Simple people, with limited or no education, then contemplated this intoxicating message and changed the world they knew by developing codes of law, and forms of behavior that had not existed under paganism, bringing justice and fairness to a world that had none. The great Roman Empire touted science as proof of its greatness. Roman aqueducts carried water across miles of desert to irrigate crops and to supply their great cities. Roman engineers created cement that allowed the construction of great buildings, not just piles of shaped stone that tower like mountains in the desert, but baths, coliseums, and pagan temples that have survived until today. The Romans also destroyed whole civilizations with the inhabitants murdered or forced into slavery, and their laws permitted women and children, forced into slavery, as the sexual toys of the rich and powerful. Today we call it genocide because behavior like that of those Roman conquerors offends that sense of law developed from the faith-based religions.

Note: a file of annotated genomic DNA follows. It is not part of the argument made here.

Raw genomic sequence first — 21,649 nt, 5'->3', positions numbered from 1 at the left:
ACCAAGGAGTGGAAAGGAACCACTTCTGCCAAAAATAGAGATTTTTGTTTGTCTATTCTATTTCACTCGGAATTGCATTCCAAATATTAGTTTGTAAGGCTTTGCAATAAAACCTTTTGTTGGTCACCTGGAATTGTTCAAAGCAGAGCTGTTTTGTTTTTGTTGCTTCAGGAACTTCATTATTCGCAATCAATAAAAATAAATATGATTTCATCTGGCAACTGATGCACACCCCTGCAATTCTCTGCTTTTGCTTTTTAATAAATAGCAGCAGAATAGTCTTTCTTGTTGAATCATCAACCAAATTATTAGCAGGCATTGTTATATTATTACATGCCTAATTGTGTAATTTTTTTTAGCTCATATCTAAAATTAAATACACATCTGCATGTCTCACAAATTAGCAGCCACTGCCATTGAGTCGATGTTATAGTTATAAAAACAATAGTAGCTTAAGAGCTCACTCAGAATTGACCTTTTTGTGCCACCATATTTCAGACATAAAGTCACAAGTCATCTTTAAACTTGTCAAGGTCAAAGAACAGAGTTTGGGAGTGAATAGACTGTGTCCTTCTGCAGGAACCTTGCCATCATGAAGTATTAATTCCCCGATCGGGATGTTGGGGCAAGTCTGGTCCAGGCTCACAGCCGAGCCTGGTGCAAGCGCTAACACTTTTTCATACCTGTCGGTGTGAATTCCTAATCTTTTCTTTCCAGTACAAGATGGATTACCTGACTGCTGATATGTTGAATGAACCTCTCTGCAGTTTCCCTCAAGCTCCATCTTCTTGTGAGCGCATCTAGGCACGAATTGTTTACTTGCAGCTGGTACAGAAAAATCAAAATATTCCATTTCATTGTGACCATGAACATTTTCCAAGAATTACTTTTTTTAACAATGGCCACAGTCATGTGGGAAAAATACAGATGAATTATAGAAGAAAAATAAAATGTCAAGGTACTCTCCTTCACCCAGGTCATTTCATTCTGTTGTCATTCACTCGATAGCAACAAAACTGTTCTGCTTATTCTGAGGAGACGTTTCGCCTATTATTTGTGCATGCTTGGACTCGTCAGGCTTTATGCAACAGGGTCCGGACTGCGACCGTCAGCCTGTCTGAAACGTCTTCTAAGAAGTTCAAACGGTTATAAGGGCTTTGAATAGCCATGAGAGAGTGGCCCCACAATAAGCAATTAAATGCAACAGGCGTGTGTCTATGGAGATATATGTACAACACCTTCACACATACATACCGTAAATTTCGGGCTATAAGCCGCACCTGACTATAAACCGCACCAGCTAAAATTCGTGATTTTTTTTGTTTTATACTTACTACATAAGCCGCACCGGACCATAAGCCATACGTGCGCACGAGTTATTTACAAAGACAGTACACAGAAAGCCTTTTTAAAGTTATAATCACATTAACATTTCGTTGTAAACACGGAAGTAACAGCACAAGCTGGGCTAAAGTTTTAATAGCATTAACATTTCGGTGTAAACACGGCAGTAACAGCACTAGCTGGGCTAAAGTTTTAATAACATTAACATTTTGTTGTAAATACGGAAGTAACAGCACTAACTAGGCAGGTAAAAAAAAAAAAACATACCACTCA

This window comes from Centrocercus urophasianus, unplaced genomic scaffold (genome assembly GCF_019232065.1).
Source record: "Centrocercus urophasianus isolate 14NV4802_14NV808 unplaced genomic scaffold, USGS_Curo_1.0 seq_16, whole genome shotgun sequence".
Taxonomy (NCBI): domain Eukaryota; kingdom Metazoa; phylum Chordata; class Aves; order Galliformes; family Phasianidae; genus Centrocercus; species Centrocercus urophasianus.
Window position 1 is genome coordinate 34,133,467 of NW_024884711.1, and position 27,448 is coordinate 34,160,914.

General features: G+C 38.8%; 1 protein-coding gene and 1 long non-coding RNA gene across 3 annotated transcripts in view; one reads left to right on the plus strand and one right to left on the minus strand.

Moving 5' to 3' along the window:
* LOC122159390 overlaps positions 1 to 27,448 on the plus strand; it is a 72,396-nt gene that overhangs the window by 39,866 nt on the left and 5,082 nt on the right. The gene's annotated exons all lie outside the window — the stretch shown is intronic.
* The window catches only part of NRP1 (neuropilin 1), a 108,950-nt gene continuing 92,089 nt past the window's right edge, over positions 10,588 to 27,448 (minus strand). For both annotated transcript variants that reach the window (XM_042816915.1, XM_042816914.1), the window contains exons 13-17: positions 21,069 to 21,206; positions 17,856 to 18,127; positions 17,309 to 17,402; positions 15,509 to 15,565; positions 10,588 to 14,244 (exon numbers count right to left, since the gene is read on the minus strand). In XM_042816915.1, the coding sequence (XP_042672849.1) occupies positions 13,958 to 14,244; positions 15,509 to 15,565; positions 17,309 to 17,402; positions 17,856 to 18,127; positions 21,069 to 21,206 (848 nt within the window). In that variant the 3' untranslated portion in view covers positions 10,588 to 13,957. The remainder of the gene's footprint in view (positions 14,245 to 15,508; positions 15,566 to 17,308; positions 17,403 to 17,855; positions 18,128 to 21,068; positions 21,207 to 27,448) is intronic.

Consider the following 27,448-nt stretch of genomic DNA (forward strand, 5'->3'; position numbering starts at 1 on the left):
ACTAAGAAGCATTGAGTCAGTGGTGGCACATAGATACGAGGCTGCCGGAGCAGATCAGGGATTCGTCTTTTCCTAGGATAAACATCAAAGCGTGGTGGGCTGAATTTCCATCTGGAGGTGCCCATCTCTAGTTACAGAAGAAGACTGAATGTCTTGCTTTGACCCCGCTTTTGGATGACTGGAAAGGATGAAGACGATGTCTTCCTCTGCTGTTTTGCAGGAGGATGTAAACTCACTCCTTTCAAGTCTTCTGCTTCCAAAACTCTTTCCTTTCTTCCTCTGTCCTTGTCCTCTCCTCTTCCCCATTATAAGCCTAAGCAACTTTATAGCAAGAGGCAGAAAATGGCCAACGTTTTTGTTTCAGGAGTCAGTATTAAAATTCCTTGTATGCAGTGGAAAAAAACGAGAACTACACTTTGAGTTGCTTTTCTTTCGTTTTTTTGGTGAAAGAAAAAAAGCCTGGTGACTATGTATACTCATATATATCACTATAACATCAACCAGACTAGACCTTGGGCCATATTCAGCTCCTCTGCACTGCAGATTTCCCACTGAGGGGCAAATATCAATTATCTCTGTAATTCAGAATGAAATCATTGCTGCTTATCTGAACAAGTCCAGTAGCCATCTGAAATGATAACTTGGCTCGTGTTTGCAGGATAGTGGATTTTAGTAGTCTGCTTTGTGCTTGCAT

When a scientist saw a falling red orb commonly served in pies, that scientist gave us the revolutionary theory of gravity. Sir Isaac Newton then took a prism, placed it in a darkened room, shone sunlight through a crack in a blacked out window and discovered the spectrum, but more importantly he created scientific method. The observation of natural phenomena, the development of a theory of the phenomena (hypothesis), the recording of those observations, and how those observations compared to the hypothesis. With the development of scientific method scientists revolutionized life on earth, creating machines of extraordinary capabilities; medicines capable of curing diseases that in the past killed millions, and generally made life more convenient, giving humans more freedom to pursue their interests rather than being preoccupied with survival from famine or war.